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The integers m and p are such that 2<m<p, and m is not a

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Re: The integers m and p are such that 2<m<p, and m is not a  [#permalink]

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New post 06 Jun 2018, 22:51
chauhanvibhu wrote:
from 1st hint what if i take m=6 and p=10 then remainder comes out to be 4 .
then answer shouldn't be (E) ?

Can someone please explain where i am going wrong ?


YES, the remainder comes out to be 4, But the question is asking whether the remainder is > 1 or not? 4 is > 1, so answer to the question asked is YES. Sufficient to answer still. No matter which example you take, you have to take both even values such that one is not a factor of other, and remainder will thus be either 2 or 4 or 6... always greater than 1.
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Re: The integers m and p are such that 2<m<p, and m is not a  [#permalink]

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New post 10 Sep 2018, 05:57
VeritasKarishma would love to see your solution to this problem. Thanks.
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Re: The integers m and p are such that 2<m<p, and m is not a  [#permalink]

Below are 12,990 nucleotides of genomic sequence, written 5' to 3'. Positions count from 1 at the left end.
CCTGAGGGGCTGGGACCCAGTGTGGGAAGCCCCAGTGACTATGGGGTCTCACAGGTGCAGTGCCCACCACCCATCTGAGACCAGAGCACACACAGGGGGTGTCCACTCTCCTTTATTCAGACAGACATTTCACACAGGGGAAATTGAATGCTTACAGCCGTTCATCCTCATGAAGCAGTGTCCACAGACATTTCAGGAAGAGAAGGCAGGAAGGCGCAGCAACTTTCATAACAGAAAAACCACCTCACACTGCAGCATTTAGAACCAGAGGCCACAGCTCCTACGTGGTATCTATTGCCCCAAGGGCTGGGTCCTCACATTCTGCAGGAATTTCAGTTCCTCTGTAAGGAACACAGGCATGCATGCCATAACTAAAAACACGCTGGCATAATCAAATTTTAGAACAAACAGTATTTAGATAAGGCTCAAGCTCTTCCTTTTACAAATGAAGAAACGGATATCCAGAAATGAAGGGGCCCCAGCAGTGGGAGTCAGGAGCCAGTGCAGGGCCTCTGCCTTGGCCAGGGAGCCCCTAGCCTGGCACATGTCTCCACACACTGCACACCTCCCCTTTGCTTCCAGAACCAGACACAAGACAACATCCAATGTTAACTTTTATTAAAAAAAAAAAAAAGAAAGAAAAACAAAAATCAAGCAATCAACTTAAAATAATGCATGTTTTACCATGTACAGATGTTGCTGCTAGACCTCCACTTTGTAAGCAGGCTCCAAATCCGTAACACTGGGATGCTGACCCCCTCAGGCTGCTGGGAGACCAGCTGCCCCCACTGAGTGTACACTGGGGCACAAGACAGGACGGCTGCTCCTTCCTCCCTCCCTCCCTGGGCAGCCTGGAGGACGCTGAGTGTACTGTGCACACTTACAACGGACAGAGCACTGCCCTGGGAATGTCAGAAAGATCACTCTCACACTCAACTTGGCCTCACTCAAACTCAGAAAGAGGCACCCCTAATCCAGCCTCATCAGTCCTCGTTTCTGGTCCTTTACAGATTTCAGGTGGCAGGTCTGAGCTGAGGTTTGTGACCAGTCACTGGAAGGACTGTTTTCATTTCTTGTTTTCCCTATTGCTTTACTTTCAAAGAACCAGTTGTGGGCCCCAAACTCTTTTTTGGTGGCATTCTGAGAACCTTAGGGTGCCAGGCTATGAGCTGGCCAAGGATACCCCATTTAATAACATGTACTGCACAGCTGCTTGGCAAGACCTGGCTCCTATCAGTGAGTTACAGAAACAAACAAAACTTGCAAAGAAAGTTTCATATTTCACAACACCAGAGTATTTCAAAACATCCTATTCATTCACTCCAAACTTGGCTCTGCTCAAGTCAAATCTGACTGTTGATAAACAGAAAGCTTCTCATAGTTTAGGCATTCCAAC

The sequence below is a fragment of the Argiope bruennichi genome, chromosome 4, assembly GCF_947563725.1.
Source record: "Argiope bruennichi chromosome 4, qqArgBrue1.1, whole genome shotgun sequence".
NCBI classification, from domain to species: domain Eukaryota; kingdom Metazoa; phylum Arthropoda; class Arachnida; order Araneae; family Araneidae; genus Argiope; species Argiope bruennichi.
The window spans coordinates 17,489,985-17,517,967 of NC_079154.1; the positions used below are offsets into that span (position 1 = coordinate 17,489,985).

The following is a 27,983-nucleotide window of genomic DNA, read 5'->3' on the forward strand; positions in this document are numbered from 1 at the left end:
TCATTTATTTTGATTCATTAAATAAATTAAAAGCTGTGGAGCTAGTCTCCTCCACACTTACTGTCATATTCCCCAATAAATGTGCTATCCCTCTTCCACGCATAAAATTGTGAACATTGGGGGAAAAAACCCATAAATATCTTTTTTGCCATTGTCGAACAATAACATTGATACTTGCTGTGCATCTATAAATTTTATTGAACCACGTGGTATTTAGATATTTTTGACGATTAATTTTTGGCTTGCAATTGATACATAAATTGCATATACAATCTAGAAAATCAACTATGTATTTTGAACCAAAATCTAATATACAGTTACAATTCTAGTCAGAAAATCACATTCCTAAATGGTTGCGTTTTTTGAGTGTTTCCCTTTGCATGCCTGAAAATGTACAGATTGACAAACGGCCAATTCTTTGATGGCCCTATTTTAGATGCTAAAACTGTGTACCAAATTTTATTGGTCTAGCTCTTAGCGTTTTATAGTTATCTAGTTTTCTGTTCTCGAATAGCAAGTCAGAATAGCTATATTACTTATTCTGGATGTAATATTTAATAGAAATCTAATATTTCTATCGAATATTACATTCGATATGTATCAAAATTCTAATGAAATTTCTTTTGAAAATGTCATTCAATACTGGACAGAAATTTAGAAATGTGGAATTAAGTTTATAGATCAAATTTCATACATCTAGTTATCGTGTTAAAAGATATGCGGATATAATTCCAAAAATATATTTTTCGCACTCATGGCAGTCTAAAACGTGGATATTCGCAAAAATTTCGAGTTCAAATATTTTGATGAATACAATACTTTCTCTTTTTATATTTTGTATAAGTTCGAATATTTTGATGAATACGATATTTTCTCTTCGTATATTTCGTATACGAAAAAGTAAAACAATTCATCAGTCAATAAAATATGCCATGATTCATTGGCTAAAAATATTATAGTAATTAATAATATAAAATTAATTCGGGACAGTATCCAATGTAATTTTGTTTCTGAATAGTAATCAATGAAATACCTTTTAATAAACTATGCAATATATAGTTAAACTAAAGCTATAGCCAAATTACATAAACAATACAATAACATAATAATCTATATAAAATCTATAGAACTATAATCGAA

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New post 11 Sep 2018, 21:47
LM wrote:
The integers m and p are such that 2<m<p, and m is not a factor of p. If r is the remainder when p is divided by m, is r>1?

(1) The greatest common factor of m and p is 2.

(2) The least common multiple of m and p is 30.


m is not a factor of p.

So when p is divided by m, it will not leave remainder 0. We need to find whether the remainder "can be 1" or it "must be greater than 1".

(1) The greatest common factor of m and p is 2.

m and p are both even but p is not a multiple of m. So p will be at least 2 away from m or its multiple. e.g. if m is 4, p cannot be 8 but it can be 10, p cannot be 12 but it can be 14.
So when you divide p by m, you will get at least 2 as remainder. So remainder will be more than 1.
Sufficient.

(2) The least common multiple of m and p is 30.
30 = 2 * 3 *5
m and p could be 5 and 6 (remainder 1)
or m and p could be 6 and 10 (remainder 4)
Not sufficient.

Answer (A)
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Re: The integers m and p are such that 2<m<p, and m is not a &nbs [#permalink] 11 Sep 2018, 21:47

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